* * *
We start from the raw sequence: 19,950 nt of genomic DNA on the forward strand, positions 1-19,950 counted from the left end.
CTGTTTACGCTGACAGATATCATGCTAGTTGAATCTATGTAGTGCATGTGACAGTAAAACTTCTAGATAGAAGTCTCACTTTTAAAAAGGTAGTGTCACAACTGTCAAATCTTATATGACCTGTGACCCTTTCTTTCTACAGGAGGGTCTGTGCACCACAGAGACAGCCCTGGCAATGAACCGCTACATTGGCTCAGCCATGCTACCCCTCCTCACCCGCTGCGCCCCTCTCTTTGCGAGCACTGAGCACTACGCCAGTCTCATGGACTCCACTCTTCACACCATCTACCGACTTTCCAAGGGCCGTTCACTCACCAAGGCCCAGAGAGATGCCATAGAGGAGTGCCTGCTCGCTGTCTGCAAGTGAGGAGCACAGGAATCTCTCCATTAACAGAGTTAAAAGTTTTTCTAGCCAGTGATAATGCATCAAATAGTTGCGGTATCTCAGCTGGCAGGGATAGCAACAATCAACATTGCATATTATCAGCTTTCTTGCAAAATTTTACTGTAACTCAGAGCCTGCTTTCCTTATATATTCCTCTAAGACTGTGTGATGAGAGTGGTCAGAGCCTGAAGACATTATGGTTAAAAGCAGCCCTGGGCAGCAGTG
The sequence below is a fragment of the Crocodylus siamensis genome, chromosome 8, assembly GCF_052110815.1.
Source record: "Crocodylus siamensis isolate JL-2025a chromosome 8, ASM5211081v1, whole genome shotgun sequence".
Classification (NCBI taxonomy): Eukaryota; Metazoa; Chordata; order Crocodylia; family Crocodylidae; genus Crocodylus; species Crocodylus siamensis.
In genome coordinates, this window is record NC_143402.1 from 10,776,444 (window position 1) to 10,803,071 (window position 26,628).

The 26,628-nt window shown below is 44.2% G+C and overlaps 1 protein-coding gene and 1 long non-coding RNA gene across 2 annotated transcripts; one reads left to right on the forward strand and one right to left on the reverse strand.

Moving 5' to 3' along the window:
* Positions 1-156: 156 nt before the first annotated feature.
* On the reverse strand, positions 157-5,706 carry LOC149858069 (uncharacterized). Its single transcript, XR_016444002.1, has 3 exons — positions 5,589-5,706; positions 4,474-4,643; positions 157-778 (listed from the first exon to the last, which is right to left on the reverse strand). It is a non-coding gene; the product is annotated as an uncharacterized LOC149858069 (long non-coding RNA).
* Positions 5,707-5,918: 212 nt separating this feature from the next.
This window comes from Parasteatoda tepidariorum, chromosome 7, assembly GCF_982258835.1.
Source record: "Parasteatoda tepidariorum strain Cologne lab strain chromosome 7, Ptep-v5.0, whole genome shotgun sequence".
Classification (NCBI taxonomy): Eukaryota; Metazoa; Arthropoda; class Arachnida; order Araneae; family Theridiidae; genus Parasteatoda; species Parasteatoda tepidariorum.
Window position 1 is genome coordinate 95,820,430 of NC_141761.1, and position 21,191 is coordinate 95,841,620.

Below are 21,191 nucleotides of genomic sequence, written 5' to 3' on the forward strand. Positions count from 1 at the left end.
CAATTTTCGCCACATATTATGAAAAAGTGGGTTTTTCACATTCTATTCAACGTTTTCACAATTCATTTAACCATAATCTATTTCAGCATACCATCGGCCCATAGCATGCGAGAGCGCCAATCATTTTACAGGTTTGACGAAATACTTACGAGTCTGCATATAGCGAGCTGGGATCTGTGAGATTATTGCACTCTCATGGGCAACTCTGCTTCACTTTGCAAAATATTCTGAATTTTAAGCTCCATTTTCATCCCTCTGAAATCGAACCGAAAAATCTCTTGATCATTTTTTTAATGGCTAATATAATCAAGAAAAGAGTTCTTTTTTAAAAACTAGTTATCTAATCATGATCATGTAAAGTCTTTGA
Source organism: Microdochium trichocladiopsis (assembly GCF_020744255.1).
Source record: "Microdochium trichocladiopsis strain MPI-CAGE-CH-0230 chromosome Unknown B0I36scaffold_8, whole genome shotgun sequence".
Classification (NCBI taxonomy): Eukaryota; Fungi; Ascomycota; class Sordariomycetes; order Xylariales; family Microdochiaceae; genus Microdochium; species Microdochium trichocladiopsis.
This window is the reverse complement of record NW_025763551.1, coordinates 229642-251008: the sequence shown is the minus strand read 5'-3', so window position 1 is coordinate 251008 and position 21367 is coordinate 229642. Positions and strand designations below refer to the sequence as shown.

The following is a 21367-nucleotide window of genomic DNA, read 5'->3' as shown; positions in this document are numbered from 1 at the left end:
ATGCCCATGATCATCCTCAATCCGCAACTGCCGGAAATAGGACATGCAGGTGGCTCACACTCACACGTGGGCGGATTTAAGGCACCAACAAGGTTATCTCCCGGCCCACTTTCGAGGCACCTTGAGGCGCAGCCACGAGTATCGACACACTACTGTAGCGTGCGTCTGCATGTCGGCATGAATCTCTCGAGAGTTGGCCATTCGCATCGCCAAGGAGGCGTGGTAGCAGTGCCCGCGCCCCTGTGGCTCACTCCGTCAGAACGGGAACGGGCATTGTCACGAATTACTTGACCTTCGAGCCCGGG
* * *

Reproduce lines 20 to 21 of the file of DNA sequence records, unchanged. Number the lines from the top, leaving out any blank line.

Classification (NCBI taxonomy): Eukaryota; Fungi; Ascomycota; class Sordariomycetes; order Xylariales; family Microdochiaceae; genus Microdochium; species Microdochium trichocladiopsis.
This window is the reverse complement of record NW_025763551.1, coordinates 229642-251008: the sequence shown is the minus strand read 5'-3', so window position 1 is coordinate 251008 and position 21367 is coordinate 229642. Positions and strand designations below refer to the sequence as shown.